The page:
Christine Mace


My sister, Christine Mace, suffered a C5/C6 spinal cord injury in March 2002, as the result of a pool accident. At that time, she was a freshman attending school in Tempe, Arizona.

When our family came together in the Scottsdale hospital to begin our vigil in the ICU later that day, we knew next-to-nothing about spinal cord injuries. Over the following weeks, we learned the medical facts of Christine’s new reality from her doctors and therapists. We were, however, sorely lacking in our understanding and expectation of what her future held—the real impact of Christine’s injury on her life and ours.

When a friend of mine from the Achilles Track Club introduced me to Fran Brown a short time later, I had little idea of the valuable information and help that my family would receive from ATBF in the ensuing months. Dinner with Fran, who is Executive Director of the Foundation, was the start of a tremendous amount of information sharing, support and care.

As a result of the Foundation’s efforts, my sister has learned about and undertaken cutting-edge therapies. All the while, we have been buoyed up by the boundless kindness and thoughtfulness of Fran Brown.

This past May, Christine and I traveled to Miami, where Christine underwent biofeedback therapy with Dr. Bernard Brucker, a relationship initiated by Fran and The Alan T Brown Foundation. While in Florida, we also met with representatives of the Miami Project, which receives meaningful support from ATBF, and visited Miami Physical Therapy for an evaluation and physical therapy with Robin Smith—yet another ATBF-initiated relationship.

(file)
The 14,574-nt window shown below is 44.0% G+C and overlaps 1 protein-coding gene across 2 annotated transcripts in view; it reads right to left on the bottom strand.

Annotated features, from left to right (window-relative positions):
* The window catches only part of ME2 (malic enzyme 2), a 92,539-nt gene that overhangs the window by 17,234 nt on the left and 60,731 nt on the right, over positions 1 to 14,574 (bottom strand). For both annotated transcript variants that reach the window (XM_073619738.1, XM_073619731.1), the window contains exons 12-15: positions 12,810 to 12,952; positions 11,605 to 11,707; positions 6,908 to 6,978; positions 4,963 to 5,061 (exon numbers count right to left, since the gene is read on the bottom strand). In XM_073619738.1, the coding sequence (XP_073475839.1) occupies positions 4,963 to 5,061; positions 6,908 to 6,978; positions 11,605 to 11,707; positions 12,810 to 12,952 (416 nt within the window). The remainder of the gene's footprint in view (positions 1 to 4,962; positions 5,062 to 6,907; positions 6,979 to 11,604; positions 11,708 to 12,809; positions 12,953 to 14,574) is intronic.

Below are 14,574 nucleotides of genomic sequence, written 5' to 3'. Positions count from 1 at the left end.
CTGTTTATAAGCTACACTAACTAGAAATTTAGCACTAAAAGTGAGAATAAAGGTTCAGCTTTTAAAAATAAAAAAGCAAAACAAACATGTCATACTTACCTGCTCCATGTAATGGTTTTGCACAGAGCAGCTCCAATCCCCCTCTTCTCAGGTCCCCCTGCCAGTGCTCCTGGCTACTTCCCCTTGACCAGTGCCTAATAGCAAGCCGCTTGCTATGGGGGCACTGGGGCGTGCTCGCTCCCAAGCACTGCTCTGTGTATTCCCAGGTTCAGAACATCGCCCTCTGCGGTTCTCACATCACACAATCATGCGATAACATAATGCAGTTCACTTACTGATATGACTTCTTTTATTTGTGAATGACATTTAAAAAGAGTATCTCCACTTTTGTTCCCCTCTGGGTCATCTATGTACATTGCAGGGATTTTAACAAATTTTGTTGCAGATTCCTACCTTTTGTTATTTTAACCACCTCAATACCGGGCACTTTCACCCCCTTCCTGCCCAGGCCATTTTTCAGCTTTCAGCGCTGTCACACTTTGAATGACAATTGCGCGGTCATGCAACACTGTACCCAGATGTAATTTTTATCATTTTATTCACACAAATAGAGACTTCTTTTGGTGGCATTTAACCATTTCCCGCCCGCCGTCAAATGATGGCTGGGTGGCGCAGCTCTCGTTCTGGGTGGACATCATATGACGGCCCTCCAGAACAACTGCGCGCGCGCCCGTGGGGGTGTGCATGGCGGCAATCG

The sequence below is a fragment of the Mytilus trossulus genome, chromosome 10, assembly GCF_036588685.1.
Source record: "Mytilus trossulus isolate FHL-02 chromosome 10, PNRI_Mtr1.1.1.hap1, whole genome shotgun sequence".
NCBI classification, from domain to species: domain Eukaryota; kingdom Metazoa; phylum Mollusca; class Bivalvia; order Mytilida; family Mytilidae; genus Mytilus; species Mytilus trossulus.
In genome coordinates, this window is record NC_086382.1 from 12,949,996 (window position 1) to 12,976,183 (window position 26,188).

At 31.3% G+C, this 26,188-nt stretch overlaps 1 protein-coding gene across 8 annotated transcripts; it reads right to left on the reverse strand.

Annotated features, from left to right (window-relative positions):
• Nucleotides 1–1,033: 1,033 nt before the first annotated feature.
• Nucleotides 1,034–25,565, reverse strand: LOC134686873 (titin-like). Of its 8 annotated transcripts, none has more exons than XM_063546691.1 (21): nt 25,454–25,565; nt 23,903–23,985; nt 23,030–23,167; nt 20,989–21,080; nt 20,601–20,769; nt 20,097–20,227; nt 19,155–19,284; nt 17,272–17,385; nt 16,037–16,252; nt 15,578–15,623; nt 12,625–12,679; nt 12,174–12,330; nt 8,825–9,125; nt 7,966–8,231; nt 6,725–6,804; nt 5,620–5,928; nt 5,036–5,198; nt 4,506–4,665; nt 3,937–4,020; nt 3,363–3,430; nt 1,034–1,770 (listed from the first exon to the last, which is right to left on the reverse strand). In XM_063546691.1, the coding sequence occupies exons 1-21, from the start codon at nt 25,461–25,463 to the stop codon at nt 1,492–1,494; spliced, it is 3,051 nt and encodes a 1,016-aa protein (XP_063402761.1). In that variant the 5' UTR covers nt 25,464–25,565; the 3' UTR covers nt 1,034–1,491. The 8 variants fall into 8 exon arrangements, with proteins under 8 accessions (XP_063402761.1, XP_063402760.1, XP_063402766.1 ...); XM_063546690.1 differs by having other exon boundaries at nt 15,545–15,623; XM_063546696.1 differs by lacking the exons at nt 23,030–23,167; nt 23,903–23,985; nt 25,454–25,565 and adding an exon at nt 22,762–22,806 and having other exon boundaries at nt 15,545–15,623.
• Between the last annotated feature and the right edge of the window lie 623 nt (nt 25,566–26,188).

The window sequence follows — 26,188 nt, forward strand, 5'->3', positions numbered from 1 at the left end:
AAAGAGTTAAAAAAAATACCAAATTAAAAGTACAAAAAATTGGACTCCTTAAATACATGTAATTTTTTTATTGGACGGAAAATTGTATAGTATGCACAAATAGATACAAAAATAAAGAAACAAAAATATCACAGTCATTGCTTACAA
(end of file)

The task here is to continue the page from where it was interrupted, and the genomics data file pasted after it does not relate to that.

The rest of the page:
This trip has given Christine a deeper understanding of the true state of her injury and provided her with a benchmark from which to set future therapy goals. Most importantly, it has helped her to realize the breadth of research underway to advance effective therapies for spinal cord research. These efforts will improve Christine’s physical life in the future, and knowing this improves her psychological outlook today.

While we all hope, pray and strive for an effective “cure” for SCI, life must go on for my sister, and the others who live their lives with paralyzing injuries. We feel fortunate to have been touched by Fran Brown and The Alan T Brown Foundation. Their efforts continue to color our hopes for the future—that science and understanding will lead to a better tomorrow for those with spinal cord injuries.

David Mace